• Anthony
      Anthony says:

      100% pure bull. This has all happened before. The Great Depression was caused in large part by rampant speculation, The safe guards that were put in place to prevent it from happening again were removed by those who were either greedier or thought they were somehow wiser than those who had lived through carnage. Not only that, but fraud was committed on several levels, from the individuals who lied on loan applications to the financial wizards who knew those loans were junk but sold them as top grade investments. I called this three years ago when I was studying the depression, and several others have called it before me. This wasn’t some freak that no one could have predicted. It’s been painfully obvious for years to anyone who paid attention in history class. I’m not going to blame a whole generation for this, but let’s not pretend this was no one’s fault. It damn well was, and it could have been prevented.

  33. Ben
    Ben says:

    I think many of the people who have commented on the “More Sex” during recessions correlation to be erroneous. Condom sales measure the increased need or lust for sex and does not necessarily indicate that more people are doing it. Our studies show that conception rates ebb and flow with the stock market. .

  34. Harry
    Harry says:

    Penelope,

    I think in your zeal to be provocative, your research doesn’t back up what you’re saying.

    1. Social Security was passed by 1 vote in the 1930’s by a Democratic majority. As you know, baby-boomers were NOT around then.

    2. Obama appeals to gen-x, but he’s not part of gen-x.

    3. Crises always spur more sex. See 9 months after 9/11 or nine months after the famous New York electrical blackout (1960’s). Births spiked.

    There’s more, but you’re a smart lady so I don’t think it’s necessary to go on.

    P.S. You might want to fact check Swan’s blog.

    • Harry
      Harry says:

      Point taken Ben. You are correct. I jumped the track on that one. Her real point was recessional not crises related. That’s what happens when you hurry too much.

  35. Teri
    Teri says:

    Arg, this is so dumb. Increased condom sales = more sex? Um, no…

    Increased condom sales = more people looking to prevent pregnancy because they don’t have gainful employment.

  36. Kathy Caprino
    Kathy Caprino says:

    Thanks very much, Penelope, for mentioning my book Breakdown, Breakthrough. I appreciate your insights – always fascinating and thought-provoking. I must add to the comments here that my point is that we (both men and women) need to shift gender inequities. It’s time. It’s not impossible, and it’s not hopeless. I know…I live what it is to have a marriage where we both work full-time, and both chip in domestically and share the weight (not the toilets, but almost everything else!) Thanks again for your views. (FYI, my blog about women and careers shares some more thinking about women, men and work, at http://www.breakdownbreakthrough.com/blog.)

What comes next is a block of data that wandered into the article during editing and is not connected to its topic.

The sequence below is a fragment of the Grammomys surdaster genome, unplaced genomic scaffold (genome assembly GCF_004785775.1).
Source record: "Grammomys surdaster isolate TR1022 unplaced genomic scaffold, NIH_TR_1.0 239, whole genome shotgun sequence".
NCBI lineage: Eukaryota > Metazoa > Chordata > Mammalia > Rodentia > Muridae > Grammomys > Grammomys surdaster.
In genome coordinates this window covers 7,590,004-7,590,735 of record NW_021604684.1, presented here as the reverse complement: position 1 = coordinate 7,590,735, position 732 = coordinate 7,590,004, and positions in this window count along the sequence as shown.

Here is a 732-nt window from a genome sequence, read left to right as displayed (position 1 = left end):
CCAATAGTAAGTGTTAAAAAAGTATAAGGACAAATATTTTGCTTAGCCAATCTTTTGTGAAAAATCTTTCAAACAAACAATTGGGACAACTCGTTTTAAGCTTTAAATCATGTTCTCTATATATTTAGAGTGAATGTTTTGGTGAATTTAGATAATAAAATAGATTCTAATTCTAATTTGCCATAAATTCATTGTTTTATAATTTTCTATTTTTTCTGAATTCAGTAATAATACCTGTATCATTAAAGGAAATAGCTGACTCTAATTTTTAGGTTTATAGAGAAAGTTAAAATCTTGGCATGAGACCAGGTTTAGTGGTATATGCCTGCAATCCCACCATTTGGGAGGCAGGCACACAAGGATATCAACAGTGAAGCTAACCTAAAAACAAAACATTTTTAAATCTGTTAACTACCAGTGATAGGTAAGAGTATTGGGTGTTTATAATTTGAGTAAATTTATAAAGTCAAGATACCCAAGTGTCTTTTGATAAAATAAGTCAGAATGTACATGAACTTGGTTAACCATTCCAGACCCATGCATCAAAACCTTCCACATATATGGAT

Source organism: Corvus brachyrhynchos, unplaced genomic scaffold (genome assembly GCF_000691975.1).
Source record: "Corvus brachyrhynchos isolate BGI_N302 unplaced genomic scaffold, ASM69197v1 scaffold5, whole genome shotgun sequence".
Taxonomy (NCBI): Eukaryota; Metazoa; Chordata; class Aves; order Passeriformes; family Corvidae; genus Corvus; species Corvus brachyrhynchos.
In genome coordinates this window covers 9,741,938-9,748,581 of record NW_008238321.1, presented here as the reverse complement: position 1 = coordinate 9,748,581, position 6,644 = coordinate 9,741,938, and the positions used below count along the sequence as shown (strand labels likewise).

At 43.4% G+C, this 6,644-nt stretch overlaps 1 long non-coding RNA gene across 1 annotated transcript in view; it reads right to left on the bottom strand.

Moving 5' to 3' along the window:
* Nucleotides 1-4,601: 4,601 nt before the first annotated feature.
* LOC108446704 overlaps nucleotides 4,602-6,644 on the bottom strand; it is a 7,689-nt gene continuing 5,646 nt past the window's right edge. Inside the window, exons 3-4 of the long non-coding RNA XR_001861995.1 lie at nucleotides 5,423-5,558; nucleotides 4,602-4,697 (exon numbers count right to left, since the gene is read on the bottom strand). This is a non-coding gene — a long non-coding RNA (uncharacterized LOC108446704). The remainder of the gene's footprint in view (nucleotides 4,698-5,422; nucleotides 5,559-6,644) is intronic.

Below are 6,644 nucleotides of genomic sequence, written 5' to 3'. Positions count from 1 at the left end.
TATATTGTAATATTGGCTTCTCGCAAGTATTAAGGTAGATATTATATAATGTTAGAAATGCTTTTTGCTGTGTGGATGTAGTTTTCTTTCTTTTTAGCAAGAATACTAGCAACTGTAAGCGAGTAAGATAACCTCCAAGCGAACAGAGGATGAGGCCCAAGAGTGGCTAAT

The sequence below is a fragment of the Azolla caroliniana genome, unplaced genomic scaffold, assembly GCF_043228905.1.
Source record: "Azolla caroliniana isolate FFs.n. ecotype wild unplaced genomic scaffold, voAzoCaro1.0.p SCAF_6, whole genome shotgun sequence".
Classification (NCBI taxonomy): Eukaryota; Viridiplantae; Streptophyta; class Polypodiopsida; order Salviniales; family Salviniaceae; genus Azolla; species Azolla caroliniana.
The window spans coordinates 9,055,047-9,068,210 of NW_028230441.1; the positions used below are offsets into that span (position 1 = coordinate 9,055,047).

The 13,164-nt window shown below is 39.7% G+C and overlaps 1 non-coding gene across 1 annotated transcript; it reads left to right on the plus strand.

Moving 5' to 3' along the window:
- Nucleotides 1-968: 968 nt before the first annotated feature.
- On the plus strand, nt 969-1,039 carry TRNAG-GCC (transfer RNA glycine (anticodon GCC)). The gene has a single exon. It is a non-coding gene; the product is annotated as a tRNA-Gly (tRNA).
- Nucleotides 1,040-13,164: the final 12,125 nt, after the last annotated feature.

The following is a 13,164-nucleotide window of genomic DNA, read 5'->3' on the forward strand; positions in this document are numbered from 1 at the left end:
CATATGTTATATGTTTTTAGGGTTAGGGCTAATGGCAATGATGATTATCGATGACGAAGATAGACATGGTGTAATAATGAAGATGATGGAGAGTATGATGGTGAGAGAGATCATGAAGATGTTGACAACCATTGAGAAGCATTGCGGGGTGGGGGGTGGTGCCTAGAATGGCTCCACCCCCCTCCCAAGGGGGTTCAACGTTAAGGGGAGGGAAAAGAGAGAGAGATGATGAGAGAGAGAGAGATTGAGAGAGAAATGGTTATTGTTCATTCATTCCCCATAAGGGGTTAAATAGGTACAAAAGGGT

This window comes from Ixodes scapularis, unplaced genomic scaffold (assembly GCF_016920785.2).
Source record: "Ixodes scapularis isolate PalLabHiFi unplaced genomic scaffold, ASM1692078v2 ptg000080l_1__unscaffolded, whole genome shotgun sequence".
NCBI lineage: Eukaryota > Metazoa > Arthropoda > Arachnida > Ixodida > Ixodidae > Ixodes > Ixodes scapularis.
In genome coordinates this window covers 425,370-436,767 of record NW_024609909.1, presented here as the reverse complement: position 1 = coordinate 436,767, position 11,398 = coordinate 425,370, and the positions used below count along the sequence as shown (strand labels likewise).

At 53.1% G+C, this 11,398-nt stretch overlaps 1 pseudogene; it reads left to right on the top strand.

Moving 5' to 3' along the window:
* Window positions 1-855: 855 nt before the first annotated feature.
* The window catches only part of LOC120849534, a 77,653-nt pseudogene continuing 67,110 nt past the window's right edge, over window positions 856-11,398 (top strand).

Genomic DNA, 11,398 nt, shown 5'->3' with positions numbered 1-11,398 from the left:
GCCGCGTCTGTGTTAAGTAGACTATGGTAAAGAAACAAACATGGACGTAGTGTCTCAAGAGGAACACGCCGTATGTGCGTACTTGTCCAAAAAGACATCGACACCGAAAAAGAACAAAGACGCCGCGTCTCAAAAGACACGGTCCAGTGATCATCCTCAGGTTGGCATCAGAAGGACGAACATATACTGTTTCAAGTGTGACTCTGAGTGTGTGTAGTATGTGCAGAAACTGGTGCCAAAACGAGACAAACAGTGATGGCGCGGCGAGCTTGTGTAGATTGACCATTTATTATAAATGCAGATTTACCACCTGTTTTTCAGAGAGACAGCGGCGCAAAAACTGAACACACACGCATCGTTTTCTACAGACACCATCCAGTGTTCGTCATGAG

37. Mindspazzer
    Mindspazzer says:

    I couldn’t agree with you more on point #2. Baby Boomers were NOT concerned about future generations when they were taking out loans they could never afford to pay back, and living “comfortable” lifestyle far beyond their means fueled by high interest rate credit cards.

    I’m 23 and will be completely debt free in 1 to 1.5 year. I’ve always been leery of taking out large sums of money even for my college education. I’m glad I never fell into that ideology of “take out what you need and worry about paying for it later.”

  38. chip
    chip says:

    The Social Security System was set up by the G.I. generation, not the Boomers. The Environmental Movement was largely a creation of the Boomers.

  39. Amber Warren
    Amber Warren says:

    I see your trend #1 happening a lot around me (which elates me). And #4 (which saddens me. The pressure on women is immense. I’m glad my husband picks up the slack – I hope more do).

    I am wondering about another trend caused by this recession – are people buying less food from Whole Foods and other organic, local-based grocers? This one worries me – but I think in a great economy everyone touts being “green” to be trendy and “buying local” even if it is more expensive. But I see fewer and fewer people at Whole Foods than I used to. I (unfortunately) bet Wal-Mart is booming. I haven’t looked into it, but I will. Have you noticed this trend?

  40. Nicole
    Nicole says:

    I like the post and love the stores but am I the only one who knows J Crew and Pottery Barn is still expensive to most people?

    Since when has $100 sweaters been considered cost efficient?

  41. Mark W.
    Mark W. says:

    So far this century the escalated war on terror as a result of 9/11 and now this economic crisis has been a devastating one-two punch to this country.
    The war on terror has cost lives, cost money, and cost us some freedoms and privacy to name a few things. The economic crisis is directly and adversely affecting the economic well-being of this country as well as its people in major ways now as well as for some time to come.
    The blame, anger, jealousy, and revenge seems to me to be at an all time high in my lifetime. It’s corrosive and divides us. It’s why I hate #2 in this post – An increasing backlash against baby boomers – an emerging trend from the recession.